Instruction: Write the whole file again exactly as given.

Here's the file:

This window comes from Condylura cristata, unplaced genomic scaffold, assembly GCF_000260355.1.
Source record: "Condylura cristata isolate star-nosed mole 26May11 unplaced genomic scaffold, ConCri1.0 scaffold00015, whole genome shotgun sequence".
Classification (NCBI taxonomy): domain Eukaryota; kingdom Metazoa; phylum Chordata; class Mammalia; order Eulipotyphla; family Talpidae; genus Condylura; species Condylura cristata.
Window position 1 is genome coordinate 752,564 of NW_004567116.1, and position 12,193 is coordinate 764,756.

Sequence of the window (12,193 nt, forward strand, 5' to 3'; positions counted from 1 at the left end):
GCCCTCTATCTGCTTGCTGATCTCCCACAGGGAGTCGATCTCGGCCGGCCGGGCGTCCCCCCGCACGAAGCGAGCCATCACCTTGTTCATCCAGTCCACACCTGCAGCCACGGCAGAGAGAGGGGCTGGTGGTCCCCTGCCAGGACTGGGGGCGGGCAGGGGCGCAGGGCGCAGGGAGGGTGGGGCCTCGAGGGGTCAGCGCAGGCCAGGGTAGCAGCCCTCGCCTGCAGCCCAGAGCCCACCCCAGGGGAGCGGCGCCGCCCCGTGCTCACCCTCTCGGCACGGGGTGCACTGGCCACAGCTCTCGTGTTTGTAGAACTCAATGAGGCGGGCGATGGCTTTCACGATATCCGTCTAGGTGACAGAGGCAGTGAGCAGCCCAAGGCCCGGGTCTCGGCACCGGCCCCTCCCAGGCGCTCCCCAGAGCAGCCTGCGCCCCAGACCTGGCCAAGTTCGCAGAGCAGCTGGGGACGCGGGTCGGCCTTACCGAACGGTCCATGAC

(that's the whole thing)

This window comes from Condylura cristata, unplaced genomic scaffold, assembly GCF_000260355.1.
Source record: "Condylura cristata isolate star-nosed mole 26May11 unplaced genomic scaffold, ConCri1.0 scaffold00015, whole genome shotgun sequence".
Classification (NCBI taxonomy): domain Eukaryota; kingdom Metazoa; phylum Chordata; class Mammalia; order Eulipotyphla; family Talpidae; genus Condylura; species Condylura cristata.
Window position 1 is genome coordinate 752,564 of NW_004567116.1, and position 12,193 is coordinate 764,756.

Sequence of the window (12,193 nt, forward strand, 5' to 3'; positions counted from 1 at the left end):
GCCCTCTATCTGCTTGCTGATCTCCCACAGGGAGTCGATCTCGGCCGGCCGGGCGTCCCCCCGCACGAAGCGAGCCATCACCTTGTTCATCCAGTCCACACCTGCAGCCACGGCAGAGAGAGGGGCTGGTGGTCCCCTGCCAGGACTGGGGGCGGGCAGGGGCGCAGGGCGCAGGGAGGGTGGGGCCTCGAGGGGTCAGCGCAGGCCAGGGTAGCAGCCCTCGCCTGCAGCCCAGAGCCCACCCCAGGGGAGCGGCGCCGCCCCGTGCTCACCCTCTCGGCACGGGGTGCACTGGCCACAGCTCTCGTGTTTGTAGAACTCAATGAGGCGGGCGATGGCTTTCACGATATCCGTCTAGGTGACAGAGGCAGTGAGCAGCCCAAGGCCCGGGTCTCGGCACCGGCCCCTCCCAGGCGCTCCCCAGAGCAGCCTGCGCCCCAGACCTGGCCAAGTTCGCAGAGCAGCTGGGGACGCGGGTCGGCCTTACCGAACGGTCCATGAC